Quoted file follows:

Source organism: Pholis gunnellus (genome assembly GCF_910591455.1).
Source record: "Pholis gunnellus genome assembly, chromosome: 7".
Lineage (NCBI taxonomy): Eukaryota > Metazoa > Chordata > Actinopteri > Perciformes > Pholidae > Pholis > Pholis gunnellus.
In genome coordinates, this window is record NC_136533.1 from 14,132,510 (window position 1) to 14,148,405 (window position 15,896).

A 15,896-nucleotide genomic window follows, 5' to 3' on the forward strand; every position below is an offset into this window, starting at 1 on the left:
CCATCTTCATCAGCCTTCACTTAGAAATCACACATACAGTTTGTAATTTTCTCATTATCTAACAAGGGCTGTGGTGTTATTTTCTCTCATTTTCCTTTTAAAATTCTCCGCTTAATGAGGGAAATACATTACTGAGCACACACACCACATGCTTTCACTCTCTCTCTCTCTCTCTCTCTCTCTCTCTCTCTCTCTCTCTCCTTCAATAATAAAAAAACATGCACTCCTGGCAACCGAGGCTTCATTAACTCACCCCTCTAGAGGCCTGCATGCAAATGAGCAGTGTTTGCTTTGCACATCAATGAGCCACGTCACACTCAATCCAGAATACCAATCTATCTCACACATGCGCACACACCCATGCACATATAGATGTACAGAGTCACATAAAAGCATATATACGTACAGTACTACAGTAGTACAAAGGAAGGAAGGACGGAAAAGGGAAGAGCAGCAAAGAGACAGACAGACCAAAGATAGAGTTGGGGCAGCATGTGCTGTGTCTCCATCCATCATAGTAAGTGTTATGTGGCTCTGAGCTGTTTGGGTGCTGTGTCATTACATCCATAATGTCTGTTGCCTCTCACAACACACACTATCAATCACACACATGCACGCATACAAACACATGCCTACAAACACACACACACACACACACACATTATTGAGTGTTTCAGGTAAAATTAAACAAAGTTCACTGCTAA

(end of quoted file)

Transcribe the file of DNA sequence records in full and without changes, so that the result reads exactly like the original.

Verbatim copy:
Source organism: Pholis gunnellus (genome assembly GCF_910591455.1).
Source record: "Pholis gunnellus genome assembly, chromosome: 7".
Lineage (NCBI taxonomy): Eukaryota > Metazoa > Chordata > Actinopteri > Perciformes > Pholidae > Pholis > Pholis gunnellus.
In genome coordinates, this window is record NC_136533.1 from 14,132,510 (window position 1) to 14,148,405 (window position 15,896).

A 15,896-nucleotide genomic window follows, 5' to 3' on the forward strand; every position below is an offset into this window, starting at 1 on the left:
CCATCTTCATCAGCCTTCACTTAGAAATCACACATACAGTTTGTAATTTTCTCATTATCTAACAAGGGCTGTGGTGTTATTTTCTCTCATTTTCCTTTTAAAATTCTCCGCTTAATGAGGGAAATACATTACTGAGCACACACACCACATGCTTTCACTCTCTCTCTCTCTCTCTCTCTCTCTCTCTCTCTCTCTCTCTCCTTCAATAATAAAAAAACATGCACTCCTGGCAACCGAGGCTTCATTAACTCACCCCTCTAGAGGCCTGCATGCAAATGAGCAGTGTTTGCTTTGCACATCAATGAGCCACGTCACACTCAATCCAGAATACCAATCTATCTCACACATGCGCACACACCCATGCACATATAGATGTACAGAGTCACATAAAAGCATATATACGTACAGTACTACAGTAGTACAAAGGAAGGAAGGACGGAAAAGGGAAGAGCAGCAAAGAGACAGACAGACCAAAGATAGAGTTGGGGCAGCATGTGCTGTGTCTCCATCCATCATAGTAAGTGTTATGTGGCTCTGAGCTGTTTGGGTGCTGTGTCATTACATCCATAATGTCTGTTGCCTCTCACAACACACACTATCAATCACACACATGCACGCATACAAACACATGCCTACAAACACACACACACACACACACACATTATTGAGTGTTTCAGGTAAAATTAAACAAAGTTCACTGCTAA